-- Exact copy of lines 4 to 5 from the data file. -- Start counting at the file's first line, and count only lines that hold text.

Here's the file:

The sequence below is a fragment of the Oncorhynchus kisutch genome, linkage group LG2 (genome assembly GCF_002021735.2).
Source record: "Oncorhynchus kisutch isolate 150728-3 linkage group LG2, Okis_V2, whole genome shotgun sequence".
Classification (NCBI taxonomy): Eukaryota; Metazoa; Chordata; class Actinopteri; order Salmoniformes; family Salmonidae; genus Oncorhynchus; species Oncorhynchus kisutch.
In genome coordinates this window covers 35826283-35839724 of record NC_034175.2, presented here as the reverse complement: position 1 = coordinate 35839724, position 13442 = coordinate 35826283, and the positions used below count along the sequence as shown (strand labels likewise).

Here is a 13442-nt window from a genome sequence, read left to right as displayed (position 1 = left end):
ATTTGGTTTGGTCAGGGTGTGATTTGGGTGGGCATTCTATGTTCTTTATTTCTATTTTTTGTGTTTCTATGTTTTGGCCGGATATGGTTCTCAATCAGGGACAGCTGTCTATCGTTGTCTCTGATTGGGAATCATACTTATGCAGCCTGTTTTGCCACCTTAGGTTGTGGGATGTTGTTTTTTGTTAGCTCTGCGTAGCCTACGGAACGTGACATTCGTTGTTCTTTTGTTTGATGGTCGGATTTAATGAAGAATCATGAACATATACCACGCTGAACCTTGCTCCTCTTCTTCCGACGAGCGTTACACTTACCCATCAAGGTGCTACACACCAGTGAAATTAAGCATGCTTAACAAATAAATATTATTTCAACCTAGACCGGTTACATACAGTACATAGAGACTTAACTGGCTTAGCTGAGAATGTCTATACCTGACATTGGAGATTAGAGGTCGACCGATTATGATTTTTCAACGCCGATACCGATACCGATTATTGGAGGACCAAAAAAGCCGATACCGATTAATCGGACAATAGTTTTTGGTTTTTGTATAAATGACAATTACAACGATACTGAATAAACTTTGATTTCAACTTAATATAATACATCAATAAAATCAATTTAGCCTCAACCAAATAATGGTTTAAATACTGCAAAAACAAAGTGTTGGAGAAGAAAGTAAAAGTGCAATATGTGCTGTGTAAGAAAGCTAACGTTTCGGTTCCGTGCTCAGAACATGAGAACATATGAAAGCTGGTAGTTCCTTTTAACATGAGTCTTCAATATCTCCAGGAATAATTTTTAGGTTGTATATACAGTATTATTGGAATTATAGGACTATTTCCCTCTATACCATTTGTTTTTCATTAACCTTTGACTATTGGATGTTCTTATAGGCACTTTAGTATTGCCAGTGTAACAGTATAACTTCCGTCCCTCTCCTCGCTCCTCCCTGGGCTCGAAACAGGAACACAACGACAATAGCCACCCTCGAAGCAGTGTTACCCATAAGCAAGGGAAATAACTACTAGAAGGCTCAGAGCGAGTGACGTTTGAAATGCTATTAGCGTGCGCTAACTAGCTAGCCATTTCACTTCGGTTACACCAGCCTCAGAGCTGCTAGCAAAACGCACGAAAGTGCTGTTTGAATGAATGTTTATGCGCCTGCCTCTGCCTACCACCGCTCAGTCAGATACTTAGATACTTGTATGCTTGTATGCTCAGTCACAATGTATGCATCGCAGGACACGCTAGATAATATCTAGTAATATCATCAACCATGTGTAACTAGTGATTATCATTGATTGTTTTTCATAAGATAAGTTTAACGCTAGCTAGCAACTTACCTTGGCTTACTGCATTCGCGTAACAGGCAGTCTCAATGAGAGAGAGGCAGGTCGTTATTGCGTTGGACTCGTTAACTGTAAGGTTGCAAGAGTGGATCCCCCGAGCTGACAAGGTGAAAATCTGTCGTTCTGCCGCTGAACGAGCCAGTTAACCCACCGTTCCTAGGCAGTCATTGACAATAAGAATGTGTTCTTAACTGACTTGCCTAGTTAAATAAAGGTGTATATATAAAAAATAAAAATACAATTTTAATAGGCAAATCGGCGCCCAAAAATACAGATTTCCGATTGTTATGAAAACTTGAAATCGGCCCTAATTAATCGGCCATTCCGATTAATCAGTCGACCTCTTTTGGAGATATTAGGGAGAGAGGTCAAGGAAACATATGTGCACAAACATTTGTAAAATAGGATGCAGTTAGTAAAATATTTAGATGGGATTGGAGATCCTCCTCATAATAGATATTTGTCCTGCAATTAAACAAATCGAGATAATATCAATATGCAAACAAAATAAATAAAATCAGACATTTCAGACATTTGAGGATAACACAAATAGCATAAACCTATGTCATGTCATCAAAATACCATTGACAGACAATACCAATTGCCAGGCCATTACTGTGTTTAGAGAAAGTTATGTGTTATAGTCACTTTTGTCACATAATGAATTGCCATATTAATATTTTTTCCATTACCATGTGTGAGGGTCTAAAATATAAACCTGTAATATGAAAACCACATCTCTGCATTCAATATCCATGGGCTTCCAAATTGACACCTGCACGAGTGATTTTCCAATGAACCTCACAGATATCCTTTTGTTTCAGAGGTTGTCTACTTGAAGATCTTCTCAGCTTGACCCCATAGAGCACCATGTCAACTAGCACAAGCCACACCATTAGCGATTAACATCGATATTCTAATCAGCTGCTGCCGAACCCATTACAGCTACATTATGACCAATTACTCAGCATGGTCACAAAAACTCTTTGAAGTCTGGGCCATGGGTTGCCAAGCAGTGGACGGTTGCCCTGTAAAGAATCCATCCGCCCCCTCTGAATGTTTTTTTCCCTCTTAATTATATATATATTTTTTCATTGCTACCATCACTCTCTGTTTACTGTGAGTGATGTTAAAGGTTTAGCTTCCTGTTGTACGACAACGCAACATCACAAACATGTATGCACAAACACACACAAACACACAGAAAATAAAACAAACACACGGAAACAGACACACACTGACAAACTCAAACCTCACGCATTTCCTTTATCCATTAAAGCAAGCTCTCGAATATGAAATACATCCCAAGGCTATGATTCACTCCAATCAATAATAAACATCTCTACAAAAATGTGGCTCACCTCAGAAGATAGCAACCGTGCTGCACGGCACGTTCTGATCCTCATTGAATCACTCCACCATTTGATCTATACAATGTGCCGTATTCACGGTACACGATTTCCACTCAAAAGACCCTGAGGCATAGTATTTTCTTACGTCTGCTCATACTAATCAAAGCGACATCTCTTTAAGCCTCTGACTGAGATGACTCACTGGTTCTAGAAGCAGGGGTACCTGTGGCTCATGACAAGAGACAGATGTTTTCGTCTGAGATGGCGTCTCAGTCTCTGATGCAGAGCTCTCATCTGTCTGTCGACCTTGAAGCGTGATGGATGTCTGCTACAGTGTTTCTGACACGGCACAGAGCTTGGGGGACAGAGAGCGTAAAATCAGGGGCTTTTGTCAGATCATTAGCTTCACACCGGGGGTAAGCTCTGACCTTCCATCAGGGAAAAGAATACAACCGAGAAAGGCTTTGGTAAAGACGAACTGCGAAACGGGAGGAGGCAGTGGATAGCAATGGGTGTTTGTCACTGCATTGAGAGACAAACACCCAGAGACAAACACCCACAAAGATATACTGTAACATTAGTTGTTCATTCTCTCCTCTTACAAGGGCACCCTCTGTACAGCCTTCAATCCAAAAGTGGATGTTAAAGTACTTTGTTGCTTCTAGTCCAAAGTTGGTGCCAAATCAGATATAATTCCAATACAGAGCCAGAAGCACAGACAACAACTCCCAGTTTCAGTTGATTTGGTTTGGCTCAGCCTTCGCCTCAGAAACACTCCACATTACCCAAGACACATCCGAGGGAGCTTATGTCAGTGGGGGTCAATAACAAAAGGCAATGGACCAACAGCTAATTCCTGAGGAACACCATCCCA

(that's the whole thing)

In genome coordinates this window covers 35826283-35839724 of record NC_034175.2, presented here as the reverse complement: position 1 = coordinate 35839724, position 13442 = coordinate 35826283, and the positions used below count along the sequence as shown (strand labels likewise).

Here is a 13442-nt window from a genome sequence, read left to right as displayed (position 1 = left end):